T Shirts come in two groovy styles and five sizes, prices include UK postage and packaging, sent directly from us.

NOw on Sale!

Slow to Fade Tour Tee: based on the sleeve design of the May 1984 re-issue of Good Technology with the April 2022 Slow To Fade Tour shows on the back – £20 Sale Price NOW £15

Three Red Guitars: based on the Good Technology (1982-1984) CD sleeve design. Printed on Gildan Heavy T-Shirts using water-based ink, which is PVC and solvent free to help reduce plastic pollution – £16

The Slow To Fade album plus Good Technology, Fact, Steeltown and Jamaican Homecoming. £9.50 inclusive of UK P&P

Red Guitars at Birmingham O2 Institute 2022

So that was it, our Slow to Fade reunion tour was over and we had a joyous adventure and the response has been unexpectedly amazing for us. Here’s the last set of photos and round up from the final gig of the tour at Birmingham’s O2 Institute. Big high five to all involved and a heartfelt thank you from all of us to everyone who came to the shows. Here’s to the next chapter!

Here we are, all the original band back together, Hallam Lewis, Jeremy Kidd, John Rowley, Matt Higgins and Lou Duffy-Howard, joined in 2022 by Jos Allen and Doug Swallow.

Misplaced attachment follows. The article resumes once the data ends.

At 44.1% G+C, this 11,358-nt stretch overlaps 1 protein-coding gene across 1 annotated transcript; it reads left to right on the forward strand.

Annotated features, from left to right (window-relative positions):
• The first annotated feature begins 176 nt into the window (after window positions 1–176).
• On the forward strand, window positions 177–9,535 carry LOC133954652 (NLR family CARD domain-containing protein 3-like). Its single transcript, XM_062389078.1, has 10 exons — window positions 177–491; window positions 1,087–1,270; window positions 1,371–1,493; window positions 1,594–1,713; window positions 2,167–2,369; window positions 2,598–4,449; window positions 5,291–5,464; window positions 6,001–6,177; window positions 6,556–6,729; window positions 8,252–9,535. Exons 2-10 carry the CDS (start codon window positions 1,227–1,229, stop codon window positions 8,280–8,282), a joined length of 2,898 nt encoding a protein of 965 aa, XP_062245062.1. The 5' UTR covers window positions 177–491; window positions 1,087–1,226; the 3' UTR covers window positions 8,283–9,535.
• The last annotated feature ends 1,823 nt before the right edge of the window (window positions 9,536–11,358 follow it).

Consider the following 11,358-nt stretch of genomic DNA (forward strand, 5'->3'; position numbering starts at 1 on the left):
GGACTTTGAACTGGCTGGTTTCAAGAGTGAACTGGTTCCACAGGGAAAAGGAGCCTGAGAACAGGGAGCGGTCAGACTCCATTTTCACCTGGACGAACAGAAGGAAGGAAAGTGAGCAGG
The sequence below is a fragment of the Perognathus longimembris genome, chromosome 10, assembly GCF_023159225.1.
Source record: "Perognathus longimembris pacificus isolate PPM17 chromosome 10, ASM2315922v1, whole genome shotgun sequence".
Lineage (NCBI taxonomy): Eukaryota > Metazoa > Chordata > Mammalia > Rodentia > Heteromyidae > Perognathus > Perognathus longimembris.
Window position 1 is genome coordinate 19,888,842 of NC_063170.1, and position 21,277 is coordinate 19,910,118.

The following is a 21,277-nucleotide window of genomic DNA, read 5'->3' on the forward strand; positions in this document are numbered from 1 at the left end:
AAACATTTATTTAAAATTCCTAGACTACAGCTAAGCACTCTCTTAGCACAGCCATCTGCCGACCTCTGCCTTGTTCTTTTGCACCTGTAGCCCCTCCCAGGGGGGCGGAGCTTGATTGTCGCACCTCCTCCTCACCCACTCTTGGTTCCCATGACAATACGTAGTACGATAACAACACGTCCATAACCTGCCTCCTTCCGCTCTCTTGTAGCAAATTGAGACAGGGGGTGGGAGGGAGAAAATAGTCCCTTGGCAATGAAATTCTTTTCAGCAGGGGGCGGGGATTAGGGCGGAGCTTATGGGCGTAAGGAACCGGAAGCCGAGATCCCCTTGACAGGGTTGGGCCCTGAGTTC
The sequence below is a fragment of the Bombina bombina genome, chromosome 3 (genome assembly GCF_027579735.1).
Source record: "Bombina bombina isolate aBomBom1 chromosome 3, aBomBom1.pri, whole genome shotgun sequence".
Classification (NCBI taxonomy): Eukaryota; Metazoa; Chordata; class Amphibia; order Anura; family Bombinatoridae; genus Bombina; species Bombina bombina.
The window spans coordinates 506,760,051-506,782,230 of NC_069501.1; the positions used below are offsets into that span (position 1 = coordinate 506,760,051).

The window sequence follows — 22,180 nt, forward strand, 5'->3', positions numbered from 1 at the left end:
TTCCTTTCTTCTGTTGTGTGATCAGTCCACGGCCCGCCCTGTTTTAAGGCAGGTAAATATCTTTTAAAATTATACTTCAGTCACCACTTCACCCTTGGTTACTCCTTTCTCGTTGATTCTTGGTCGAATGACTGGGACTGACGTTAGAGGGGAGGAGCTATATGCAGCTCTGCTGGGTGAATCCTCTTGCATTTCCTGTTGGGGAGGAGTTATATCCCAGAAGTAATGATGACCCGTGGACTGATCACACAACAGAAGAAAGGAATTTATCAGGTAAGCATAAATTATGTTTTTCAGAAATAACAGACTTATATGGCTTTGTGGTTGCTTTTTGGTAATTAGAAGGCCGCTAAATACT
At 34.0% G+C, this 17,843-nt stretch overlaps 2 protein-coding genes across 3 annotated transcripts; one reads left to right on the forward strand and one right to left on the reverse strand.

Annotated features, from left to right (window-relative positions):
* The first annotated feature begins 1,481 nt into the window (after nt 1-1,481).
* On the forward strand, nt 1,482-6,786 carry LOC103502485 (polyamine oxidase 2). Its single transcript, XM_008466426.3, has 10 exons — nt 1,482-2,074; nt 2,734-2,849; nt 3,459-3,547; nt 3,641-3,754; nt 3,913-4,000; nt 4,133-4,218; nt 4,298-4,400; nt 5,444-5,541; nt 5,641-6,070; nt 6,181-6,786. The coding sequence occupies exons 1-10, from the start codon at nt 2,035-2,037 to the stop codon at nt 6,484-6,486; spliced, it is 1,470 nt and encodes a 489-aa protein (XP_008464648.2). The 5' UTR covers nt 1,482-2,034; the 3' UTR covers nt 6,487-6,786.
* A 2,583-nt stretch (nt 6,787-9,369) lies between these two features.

Fab set of photographs by Richard Duffy-Howard, have a look:

Thanks to our special guests Turning Black Like Lizards for a fab set and being great to work with. A big shout out to those who have been to more than one of the shows, sometimes nearly all of them, it’s been great to see familiar friendly faces – and to Andy who came the furthest to see us, all the way from Dubai to Birmingham.

Thank you to everyone who sent us lovely messages on social media, here’s a few:

“The Birmingham gig was breathtakingly brilliant. I still haven’t come back down to Earth yet! Absolutely inspiring.” Tony Gillam

“I only wish I could have attended more than just the one; it was an absolutely fabulous night. If you can do it again, please, please do! Failing that, a live album would be a very lovely thing. Thank you.” David Brown

“Red Guitars it’s taken 4 decades to see this band live, utterly awesome. A great night, you all sounded immense. And you all looked as if you enjoyed it.” Chuck Middleton